Alternate Perceptions Magazine, August 2021
Does all Matter Have Consciousness?
by: Dr. Greg Little
It was the year 2000 when I became really fascinated by the mitochondria, which are found by the trillions inside the cells of plants and all animals. Back then I was coauthoring a book on obesity (“It Can Break Your Heart”) with a physician. I knew about mitochondria decades before the year 2000, but I had not yet really comprehended their significance. I also wrote about the mitochondria in several other books, especially focusing on how their DNA was being used to trace the movements and lineage of ancient inhabitants of virtually every continent.
The mitochondria (singular = mitochondrion) are referred to as “organelles” in biology, and they represent a vestigial form of bacteria that long ago formed a symbiotic relationship with multi-celled organisms. In humans, they convert glucose (sugar) into a usable form of energy (ATP). Without the mitochondria we would die and multi-celled animals would not exist; at least not in their present form.
Is Mitochondrial DNA Human DNA? No.
Back in 2019 a masters level archaeologist posted a review of the book “Denisovan Origins” (coauthored by Andrew Colins and me) where he vehemently claimed that mitochondrial DNA (mtDNA) was actually human DNA. (So much for the training of low-level archaeologists.) As bacteria, the mitochondria duplicate themselves through their own DNA. When they duplicate themselves, their simple DNA structure sometimes makes errors in replication by substituting different amino acids at various points, and that is called a “mutation.” That mutation is then passed on to the next generation of mtDNA. It is by examining the mutations in mtDNA that geneticists are able to trace the movements of ancient people. The reason is that mtDNA is found in the bones and teeth of ancient remains and mtDNA is both simple to sequence and long-lasting, even after being buried for long, long periods of time. But none of this is the main point.
I have known and have been colleagues with lots of professionals from medicine, genetics, psychology, archaeology, and other disciplines. We have had many conversations over the decades, and one discussion I recall having many times concerned this question: Do single celled bacteria like mitochondria have some form of primitive consciousness? The question is easy to dismiss as ludicrous, but it isn’t really all that far-fetched.
Animism & Native American Beliefs
I know that ancient Native Americans and many modern shamen believe that all things—all objects—animate and inanimate, are imbued with “spirit,” a primordial energy that does have a rudimentary form of consciousness. That belief has been derided as “animism” for hundreds of years. Animism implies that all objects are “alive,” but that’s not what the Native American belief implies. To them, all things are comprised of spirit, the fundamental substance of creation. In essence, the idea is that the energy comprising “spirit” has consciousness linked to the whole of creation.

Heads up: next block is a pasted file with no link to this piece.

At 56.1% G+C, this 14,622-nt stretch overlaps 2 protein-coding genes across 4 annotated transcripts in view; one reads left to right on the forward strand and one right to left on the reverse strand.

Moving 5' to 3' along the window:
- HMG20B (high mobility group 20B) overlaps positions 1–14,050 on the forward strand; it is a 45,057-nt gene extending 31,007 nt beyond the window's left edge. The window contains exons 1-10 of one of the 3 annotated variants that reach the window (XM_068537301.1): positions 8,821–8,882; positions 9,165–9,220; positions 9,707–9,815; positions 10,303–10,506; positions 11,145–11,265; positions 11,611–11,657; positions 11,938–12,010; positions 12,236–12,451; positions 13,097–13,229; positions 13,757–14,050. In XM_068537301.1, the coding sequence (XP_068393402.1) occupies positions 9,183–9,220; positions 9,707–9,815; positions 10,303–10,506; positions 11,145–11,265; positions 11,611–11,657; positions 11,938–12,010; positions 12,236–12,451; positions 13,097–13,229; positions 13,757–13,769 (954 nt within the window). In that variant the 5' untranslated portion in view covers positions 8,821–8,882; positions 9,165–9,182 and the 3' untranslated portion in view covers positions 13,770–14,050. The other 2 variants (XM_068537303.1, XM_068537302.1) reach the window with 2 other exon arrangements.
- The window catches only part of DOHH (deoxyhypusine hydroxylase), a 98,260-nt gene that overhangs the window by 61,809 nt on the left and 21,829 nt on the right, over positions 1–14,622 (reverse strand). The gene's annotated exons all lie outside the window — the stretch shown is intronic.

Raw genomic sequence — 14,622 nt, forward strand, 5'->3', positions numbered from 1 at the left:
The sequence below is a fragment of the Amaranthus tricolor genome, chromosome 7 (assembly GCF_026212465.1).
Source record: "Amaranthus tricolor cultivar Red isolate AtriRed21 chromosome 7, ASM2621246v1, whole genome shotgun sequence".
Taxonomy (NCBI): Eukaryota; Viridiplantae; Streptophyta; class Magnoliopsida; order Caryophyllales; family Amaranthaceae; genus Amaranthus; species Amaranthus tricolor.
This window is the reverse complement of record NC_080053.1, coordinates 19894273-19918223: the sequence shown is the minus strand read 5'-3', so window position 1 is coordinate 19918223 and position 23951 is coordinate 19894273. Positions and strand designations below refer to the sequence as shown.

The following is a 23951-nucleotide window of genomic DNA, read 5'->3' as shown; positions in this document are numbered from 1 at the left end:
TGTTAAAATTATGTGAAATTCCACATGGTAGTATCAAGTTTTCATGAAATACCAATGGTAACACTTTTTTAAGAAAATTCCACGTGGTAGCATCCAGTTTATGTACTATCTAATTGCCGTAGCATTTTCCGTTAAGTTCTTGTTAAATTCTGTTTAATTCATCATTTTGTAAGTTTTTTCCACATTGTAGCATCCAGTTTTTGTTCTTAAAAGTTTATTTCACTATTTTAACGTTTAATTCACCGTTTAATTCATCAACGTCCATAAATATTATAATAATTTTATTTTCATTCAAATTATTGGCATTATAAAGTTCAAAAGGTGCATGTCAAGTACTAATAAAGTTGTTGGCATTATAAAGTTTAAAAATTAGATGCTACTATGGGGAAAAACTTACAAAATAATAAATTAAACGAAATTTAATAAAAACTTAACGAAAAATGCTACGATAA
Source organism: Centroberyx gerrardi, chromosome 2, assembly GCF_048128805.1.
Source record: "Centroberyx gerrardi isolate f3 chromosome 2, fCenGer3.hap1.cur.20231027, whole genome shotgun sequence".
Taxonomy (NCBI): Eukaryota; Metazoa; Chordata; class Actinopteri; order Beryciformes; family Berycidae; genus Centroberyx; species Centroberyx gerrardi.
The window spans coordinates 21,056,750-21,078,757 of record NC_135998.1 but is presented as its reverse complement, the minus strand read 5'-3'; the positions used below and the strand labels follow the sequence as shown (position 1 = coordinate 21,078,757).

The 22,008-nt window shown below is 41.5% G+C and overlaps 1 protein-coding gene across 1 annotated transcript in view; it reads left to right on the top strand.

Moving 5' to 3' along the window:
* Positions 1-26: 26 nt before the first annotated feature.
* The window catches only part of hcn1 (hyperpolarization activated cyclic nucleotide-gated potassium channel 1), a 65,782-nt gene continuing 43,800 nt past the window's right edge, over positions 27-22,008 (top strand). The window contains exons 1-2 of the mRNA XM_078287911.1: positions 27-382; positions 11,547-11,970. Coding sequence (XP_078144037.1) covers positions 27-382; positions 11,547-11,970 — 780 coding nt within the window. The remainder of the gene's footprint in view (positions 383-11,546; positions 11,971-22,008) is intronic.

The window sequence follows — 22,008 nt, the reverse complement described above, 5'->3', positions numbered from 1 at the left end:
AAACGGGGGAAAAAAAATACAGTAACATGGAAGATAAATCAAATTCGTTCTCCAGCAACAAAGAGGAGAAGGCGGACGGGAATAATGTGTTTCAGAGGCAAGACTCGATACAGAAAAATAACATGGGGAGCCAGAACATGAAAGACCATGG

Science Starts to Lean Toward Panpsychism
I know that within the scientific community there are some who believe that everything that exists may have some sort of consciousness. But I was surprised when in July 2021 an article appeared in neuroscience journals that asserted the mitochondria do, indeed, show a form of consciousness. Even more surprising was that follow-up articles asserted that all matter may have consciousness: “Of course, if mitochondria are conscious beings, that would mean we have trillions and trillions of these brainless beings chilling throughout literally every cell of our bodies. That idea may seem absurd until you consider a scientific concept which could explain it: Panpsychism, or the idea that consciousness is inextricably linked to all matter and simply grows stronger as a physical object become more complex.”
The general consensus has long been that consciousness is a by-product of brain processes, but research on the relationship between consciousness and brain processes has been inconclusive:
"’It has not been successful,’ Skrbina pointed out. This has been one of the major frustrations, I think, in the scientific community, is to actually find the physical correlate of the various states of consciousness. As far as I can tell, and the latest research I've seen, they have been unable to do this, which suggests that consciousness is either a deeper or a more complex phenomenon than most of our scientists have thought and maybe are willing to admit. This is where panpsychism fills in the void. It offers an explanation for consciousness that doesn't try to do an end run around the known laws of the physical world, but assumes consciousness is an intrinsic part of it.
You can read one article (quoted above) here and within it are links to the scientific papers: https://www.msn.com/en-us/news/technology/panpsychism-the-idea-that-inanimate-objects-have-consciousness-gains-steam-in-science-communities/ar-AAMuwMV?ocid=msedgdhp&pc=U531&fbclid=IwAR1W1_X--qE2nsALScQThUI9PJYhEkrNS-sLYwZe-jS-QGu3Af8-os_feig